Year of selection 2015
Institution Queen Mary University of London
Country United Kingdom
Almost 25 million people in sub-Saharan Africa are living with HIV/AIDS. Although free treatment and care is often available, a mere one-third of those eligible make use of it. Dr. Sophie Harman is devoting her research to finding out why. She believes a key factor is the under-addressed issue of everyday social risks associated with accessing care. While the research community has looked at risk factors tied to specific behaviors, to drug pricing or to patent law, no one has yet considered the social impacts that seeking treatment can have on an individual’s daily life. These are related to logistics, procurement, stigma, infrastructure, and local politics. Dr. Harman’s innovative methods will range from stakeholder interviews to storytelling. Through her research, she will produce a film, a graphic story and a book that let people living with HIV/AIDS share their own stories of the challenges and risks they contend with each day and communicate new ideas about social risk relevant to public health.
Her project aims to create a feature length film starring not professional actors, but real women in rural Tanzania dealing with the disease. “Storytelling focusing on individuals, rather than institutions or ideas, has been shown to be effective in communicating the politics of HIV/AIDS,” she says. This also means that the very people who are the subjects of her research will take part in determining its direction and producing the results. Guided by open questions offered by the filmmakers, the participants will take the viewer along to witness the activities of their daily life and the social risks they face in obtaining care. “Whilst this film is about how the everyday demonstrates the wider international politics of disease, the film is about people,” Dr. Harman adds, “human connections, trust and love and the commonplace hurdles ordinary people face.”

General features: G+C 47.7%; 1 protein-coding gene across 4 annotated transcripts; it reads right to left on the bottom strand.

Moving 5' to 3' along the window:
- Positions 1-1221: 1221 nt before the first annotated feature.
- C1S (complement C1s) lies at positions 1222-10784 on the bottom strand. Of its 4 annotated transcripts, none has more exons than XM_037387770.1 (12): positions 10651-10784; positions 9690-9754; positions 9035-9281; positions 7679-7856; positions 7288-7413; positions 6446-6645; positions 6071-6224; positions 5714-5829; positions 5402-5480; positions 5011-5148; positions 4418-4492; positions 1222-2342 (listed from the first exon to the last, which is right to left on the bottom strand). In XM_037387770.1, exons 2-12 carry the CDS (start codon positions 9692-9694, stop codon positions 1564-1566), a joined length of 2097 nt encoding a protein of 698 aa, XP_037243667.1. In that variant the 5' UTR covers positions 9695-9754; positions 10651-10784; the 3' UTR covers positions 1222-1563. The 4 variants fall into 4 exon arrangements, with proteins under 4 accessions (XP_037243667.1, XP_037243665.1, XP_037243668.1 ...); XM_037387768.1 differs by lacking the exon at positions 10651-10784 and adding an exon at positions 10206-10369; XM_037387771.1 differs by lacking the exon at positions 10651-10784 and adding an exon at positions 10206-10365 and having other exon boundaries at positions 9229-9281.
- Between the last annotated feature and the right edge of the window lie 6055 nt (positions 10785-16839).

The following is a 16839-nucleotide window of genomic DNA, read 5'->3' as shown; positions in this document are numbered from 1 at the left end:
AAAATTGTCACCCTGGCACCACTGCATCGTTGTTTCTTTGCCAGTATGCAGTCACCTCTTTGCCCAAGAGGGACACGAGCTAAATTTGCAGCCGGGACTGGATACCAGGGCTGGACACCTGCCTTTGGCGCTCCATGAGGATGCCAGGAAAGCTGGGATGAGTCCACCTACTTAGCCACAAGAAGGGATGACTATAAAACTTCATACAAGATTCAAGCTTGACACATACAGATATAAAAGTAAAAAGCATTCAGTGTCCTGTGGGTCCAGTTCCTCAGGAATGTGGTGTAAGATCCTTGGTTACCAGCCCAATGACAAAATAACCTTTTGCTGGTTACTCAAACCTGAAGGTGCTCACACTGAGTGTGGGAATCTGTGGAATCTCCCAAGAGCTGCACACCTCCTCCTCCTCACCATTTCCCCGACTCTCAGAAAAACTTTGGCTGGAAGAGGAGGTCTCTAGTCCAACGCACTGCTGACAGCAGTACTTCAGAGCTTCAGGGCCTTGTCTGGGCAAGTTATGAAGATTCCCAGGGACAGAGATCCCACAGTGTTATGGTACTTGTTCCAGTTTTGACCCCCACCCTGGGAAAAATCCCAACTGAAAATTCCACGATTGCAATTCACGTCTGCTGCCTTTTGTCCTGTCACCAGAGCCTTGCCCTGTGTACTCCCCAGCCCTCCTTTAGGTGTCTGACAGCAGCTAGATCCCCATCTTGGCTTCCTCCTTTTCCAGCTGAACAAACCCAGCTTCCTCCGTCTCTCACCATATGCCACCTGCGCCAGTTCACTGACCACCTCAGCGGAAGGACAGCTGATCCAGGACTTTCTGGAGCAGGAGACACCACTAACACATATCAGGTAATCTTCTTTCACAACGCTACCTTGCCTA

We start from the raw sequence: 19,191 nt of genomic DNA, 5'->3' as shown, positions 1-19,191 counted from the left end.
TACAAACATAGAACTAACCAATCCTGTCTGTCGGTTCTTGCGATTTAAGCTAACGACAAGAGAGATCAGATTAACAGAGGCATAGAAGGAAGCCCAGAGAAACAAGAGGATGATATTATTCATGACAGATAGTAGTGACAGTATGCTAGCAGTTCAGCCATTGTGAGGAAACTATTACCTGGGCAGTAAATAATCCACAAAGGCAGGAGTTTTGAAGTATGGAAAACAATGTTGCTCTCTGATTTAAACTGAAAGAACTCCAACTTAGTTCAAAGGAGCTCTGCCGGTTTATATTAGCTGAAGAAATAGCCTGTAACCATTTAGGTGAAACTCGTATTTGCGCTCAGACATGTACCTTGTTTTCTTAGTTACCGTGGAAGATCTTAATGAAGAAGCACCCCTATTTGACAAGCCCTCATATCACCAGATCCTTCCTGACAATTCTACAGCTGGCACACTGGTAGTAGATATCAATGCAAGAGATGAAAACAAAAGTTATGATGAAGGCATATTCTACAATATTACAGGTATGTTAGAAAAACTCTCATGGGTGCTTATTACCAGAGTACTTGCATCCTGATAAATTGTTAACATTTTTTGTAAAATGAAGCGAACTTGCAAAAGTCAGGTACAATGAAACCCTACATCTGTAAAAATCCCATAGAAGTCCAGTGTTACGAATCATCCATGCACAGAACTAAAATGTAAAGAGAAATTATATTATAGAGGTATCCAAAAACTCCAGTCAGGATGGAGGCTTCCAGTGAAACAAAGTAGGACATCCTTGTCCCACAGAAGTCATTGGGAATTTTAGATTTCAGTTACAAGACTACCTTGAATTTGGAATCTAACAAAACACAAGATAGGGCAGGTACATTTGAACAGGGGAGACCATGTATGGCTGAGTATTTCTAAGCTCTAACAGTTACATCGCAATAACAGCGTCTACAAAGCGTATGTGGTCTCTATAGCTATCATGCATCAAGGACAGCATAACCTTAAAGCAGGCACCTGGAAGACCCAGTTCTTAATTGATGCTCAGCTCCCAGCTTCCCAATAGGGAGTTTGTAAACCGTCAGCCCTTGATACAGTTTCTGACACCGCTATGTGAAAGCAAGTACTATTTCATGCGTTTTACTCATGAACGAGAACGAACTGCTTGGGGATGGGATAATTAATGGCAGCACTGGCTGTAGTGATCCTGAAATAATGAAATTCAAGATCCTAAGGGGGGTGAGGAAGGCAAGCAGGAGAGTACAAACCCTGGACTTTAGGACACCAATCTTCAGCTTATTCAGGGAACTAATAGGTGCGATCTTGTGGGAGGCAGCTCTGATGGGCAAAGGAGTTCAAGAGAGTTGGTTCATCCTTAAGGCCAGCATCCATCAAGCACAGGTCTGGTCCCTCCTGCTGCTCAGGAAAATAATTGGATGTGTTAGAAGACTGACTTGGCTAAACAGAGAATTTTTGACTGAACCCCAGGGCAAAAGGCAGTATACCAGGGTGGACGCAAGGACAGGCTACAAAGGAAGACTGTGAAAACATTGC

She will use this work, as well as a graphic novel and a book, as innovative tools to engage the public on this complex health issue and to inform policy change. They will be screened at global health institutions and distributed to schools and universities, to health practitioners, NGOs and policy-makers around the world. The groups she is targeting are as varied as her methods are interdisciplinary, ensuring that a spectrum of knowledge and experiences will be represented in her research. Through improved understanding of the interaction between science and society and its impact on risk prevention efforts around HIV/AIDS, Dr. Harman aims to help change the global response to this disease for the better
Scientific title: Expired on the Shelf: the Everyday Risk of HIV/AIDS Treatment and Care
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